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The relationship between rental and London house prices

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A lot of EE are moving out of London, also asylum seekers are being shipped out of London to areas oop north, also S24, rents are starting to stagnate, so prices for rental properties will go down.

What other factors are at work

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House prices are set by the amount of credit in the economy.

Rents are set by what workers in the area can afford.

Low yields put pressure on prices, but prices could dislocate further from rents.

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1 hour ago, Locke said:

Rents are set by what workers in the area can afford.

I don't think so.  Rents per square foot are not set on this basis at all.  Where supply is restricted and demand high the population density will increase.  Are you saying rents are set by what workers can afford for a house, flat, bedsit, room or bed?? 

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3 minutes ago, Wayward said:

I don't think so.  Rents per square foot are not set on this basis at all.  Where supply is restricted and demand high the population density will increase.  Are you saying rents are set by what workers can afford for a house, flat, bedsit, room or bed?? 

Good point. 

What I mean is, if workers are paid £1000 per month and require an absolute minimum of let's say 300 sqft, then the most you could rent out a 900sqft living space is £3000 per month minus living costs. If you tried to charge more, you would simply have voids, because the revenue simply isn't there to support that.

Obviously those numbers depend on what the population will accept, for example Chinese will accept dog cages, while Westerners won't.

Worker compensation is driven by local economic productivity, and is a proxy for demand. This is why you can charge more rent per sqft in cities and boom towns than some farmhouse out in the sticks.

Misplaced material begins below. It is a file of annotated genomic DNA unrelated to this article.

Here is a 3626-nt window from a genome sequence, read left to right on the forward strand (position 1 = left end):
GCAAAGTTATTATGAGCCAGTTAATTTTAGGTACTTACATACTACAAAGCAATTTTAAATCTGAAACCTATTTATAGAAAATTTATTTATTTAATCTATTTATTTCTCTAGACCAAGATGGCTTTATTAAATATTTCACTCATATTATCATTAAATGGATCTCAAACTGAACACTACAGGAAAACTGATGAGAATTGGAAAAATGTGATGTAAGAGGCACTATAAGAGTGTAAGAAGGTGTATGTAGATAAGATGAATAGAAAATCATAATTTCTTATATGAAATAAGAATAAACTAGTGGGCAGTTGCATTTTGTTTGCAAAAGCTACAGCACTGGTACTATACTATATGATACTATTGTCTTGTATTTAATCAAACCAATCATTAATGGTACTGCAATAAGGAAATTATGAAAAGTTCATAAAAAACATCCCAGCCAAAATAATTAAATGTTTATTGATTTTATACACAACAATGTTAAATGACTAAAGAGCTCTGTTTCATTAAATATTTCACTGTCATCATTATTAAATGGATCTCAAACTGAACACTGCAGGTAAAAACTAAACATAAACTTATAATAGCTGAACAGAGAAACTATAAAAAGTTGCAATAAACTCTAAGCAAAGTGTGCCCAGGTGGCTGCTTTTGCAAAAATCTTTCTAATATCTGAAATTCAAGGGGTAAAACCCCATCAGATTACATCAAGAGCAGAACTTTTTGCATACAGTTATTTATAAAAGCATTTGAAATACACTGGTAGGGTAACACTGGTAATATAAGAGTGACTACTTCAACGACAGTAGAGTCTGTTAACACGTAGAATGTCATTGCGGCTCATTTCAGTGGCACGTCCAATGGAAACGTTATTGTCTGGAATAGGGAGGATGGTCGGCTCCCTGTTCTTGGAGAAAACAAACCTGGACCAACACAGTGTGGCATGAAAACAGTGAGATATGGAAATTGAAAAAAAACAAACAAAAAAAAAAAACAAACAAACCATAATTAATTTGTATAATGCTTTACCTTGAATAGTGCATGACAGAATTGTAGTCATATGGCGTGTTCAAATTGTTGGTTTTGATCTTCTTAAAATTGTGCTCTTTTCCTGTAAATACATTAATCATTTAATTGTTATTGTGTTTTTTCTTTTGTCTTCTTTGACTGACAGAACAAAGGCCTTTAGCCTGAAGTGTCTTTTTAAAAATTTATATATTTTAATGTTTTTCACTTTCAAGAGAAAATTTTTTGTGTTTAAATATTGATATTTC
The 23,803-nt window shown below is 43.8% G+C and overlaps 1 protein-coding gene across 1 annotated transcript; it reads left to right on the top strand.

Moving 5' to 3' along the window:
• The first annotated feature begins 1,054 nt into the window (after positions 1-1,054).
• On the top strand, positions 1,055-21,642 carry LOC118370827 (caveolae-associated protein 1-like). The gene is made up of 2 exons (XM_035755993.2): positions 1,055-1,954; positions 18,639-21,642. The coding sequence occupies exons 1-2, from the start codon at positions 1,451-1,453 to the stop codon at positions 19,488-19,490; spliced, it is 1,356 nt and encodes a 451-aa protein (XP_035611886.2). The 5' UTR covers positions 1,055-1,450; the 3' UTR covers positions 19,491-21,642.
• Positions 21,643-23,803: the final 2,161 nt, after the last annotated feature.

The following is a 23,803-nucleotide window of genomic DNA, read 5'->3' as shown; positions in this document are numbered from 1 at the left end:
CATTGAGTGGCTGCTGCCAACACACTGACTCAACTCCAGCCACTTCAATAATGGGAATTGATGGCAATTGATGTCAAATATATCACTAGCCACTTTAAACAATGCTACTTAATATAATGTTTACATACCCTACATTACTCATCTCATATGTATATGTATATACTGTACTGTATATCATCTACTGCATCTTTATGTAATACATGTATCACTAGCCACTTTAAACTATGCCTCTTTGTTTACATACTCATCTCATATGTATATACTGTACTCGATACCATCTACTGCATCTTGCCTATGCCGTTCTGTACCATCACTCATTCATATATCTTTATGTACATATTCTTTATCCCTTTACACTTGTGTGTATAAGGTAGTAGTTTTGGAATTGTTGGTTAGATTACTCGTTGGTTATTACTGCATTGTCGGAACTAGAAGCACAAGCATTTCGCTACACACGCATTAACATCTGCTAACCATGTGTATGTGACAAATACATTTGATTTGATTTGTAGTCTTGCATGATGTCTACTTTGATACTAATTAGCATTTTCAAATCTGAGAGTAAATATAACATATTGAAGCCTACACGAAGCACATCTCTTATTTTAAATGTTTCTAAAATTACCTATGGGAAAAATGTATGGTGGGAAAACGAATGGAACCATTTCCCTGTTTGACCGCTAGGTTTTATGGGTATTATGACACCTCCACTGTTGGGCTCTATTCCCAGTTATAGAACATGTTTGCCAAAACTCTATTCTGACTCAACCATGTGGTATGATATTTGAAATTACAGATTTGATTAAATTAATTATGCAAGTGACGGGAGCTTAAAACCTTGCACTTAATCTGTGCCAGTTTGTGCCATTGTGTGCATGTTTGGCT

Higher rents support higher house prices, because it supports the illusion (in the current environment) that the value which the asset is producing is driving the price, while in reality, it is the government's housing props.

 

My broad point is that house prices and rent are driven primarily by two separate factors, which means they can diverge.

I'll analogise to stockmarkets: some investors buy shares, because they are interested in dividend yield. Other investors buy shares, because they are interested in selling the stock for a higher price later.

The dividend yield (earnings per share, or rent in the housing market) has some impact on whether they are likely to achieve a profit on sale, but in the current environment, is far from the major factor, which is how much credit the various governments are willing/able to pump into the economy.

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10 minutes ago, Locke said:

Good point. 

What I mean is, if workers are paid £1000 per month and require an absolute minimum of let's say 300 sqft, then the most you could rent out a 900sqft living space is £3000 per month minus living costs. If you tried to charge more, you would simply have voids, because the revenue simply isn't there to support that.

Obviously those numbers depend on what the population will accept, for example Chinese will accept dog cages, while Westerners won't.

Worker compensation is driven by local economic productivity, and is a proxy for demand. This is why you can charge more rent per sqft in cities and boom towns than some farmhouse out in the sticks.

Higher rents support higher house prices, because it supports the illusion (in the current environment) that the value which the asset is producing is driving the price, while in reality, it is the government's housing props.

 

My broad point is that house prices and rent are driven primarily by two separate factors, which means they can diverge.

I'll analogise to stockmarkets: some investors buy shares, because they are interested in dividend yield. Other investors buy shares, because they are interested in selling the stock for a higher price later.